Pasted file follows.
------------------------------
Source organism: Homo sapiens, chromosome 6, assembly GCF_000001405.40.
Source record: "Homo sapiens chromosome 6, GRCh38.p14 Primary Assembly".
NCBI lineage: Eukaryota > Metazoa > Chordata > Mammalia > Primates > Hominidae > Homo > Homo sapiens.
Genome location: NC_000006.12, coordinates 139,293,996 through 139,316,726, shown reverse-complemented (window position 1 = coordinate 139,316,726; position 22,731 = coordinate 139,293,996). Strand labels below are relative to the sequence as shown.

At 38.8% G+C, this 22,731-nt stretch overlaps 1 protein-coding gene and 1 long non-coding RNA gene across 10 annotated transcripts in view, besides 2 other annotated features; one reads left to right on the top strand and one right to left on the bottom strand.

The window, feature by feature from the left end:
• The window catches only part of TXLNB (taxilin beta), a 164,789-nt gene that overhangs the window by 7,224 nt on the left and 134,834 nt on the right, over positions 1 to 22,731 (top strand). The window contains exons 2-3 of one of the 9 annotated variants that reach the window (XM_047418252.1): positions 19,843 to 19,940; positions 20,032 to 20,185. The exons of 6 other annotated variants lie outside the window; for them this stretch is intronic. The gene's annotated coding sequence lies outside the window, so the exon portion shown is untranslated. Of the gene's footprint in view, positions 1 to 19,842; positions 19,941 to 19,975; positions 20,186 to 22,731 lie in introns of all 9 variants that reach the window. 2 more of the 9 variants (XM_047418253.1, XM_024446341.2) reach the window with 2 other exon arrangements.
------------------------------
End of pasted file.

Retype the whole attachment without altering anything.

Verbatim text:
Source organism: Homo sapiens, chromosome 6, assembly GCF_000001405.40.
Source record: "Homo sapiens chromosome 6, GRCh38.p14 Primary Assembly".
NCBI lineage: Eukaryota > Metazoa > Chordata > Mammalia > Primates > Hominidae > Homo > Homo sapiens.
Genome location: NC_000006.12, coordinates 139,293,996 through 139,316,726, shown reverse-complemented (window position 1 = coordinate 139,316,726; position 22,731 = coordinate 139,293,996). Strand labels below are relative to the sequence as shown.

At 38.8% G+C, this 22,731-nt stretch overlaps 1 protein-coding gene and 1 long non-coding RNA gene across 10 annotated transcripts in view, besides 2 other annotated features; one reads left to right on the top strand and one right to left on the bottom strand.

The window, feature by feature from the left end:
• The window catches only part of TXLNB (taxilin beta), a 164,789-nt gene that overhangs the window by 7,224 nt on the left and 134,834 nt on the right, over positions 1 to 22,731 (top strand). The window contains exons 2-3 of one of the 9 annotated variants that reach the window (XM_047418252.1): positions 19,843 to 19,940; positions 20,032 to 20,185. The exons of 6 other annotated variants lie outside the window; for them this stretch is intronic. The gene's annotated coding sequence lies outside the window, so the exon portion shown is untranslated. Of the gene's footprint in view, positions 1 to 19,842; positions 19,941 to 19,975; positions 20,186 to 22,731 lie in introns of all 9 variants that reach the window. 2 more of the 9 variants (XM_047418253.1, XM_024446341.2) reach the window with 2 other exon arrangements.